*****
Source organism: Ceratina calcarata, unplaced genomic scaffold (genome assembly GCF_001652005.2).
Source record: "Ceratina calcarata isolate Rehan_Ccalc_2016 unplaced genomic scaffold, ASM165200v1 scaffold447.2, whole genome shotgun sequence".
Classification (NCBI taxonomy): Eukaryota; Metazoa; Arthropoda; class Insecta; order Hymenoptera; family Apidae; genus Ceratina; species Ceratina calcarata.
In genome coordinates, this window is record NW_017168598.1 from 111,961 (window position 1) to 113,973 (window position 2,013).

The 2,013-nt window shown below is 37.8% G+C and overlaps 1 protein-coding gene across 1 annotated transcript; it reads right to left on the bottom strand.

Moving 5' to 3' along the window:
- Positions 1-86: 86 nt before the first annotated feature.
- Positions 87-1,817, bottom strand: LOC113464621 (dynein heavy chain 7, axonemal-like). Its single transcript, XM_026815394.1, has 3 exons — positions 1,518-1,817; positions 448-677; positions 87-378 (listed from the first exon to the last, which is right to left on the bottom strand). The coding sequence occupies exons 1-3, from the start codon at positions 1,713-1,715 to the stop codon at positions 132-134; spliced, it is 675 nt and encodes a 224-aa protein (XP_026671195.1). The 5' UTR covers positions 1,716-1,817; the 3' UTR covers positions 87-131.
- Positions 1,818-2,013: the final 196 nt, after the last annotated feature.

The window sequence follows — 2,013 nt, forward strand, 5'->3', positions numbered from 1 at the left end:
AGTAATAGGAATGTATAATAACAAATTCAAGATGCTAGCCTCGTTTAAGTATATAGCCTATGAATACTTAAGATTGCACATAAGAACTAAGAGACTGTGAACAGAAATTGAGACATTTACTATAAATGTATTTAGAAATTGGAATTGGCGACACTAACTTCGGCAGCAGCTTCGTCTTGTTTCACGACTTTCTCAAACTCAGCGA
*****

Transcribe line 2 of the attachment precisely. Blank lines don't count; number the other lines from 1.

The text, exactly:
Source record: "Ceratina calcarata isolate Rehan_Ccalc_2016 unplaced genomic scaffold, ASM165200v1 scaffold447.2, whole genome shotgun sequence".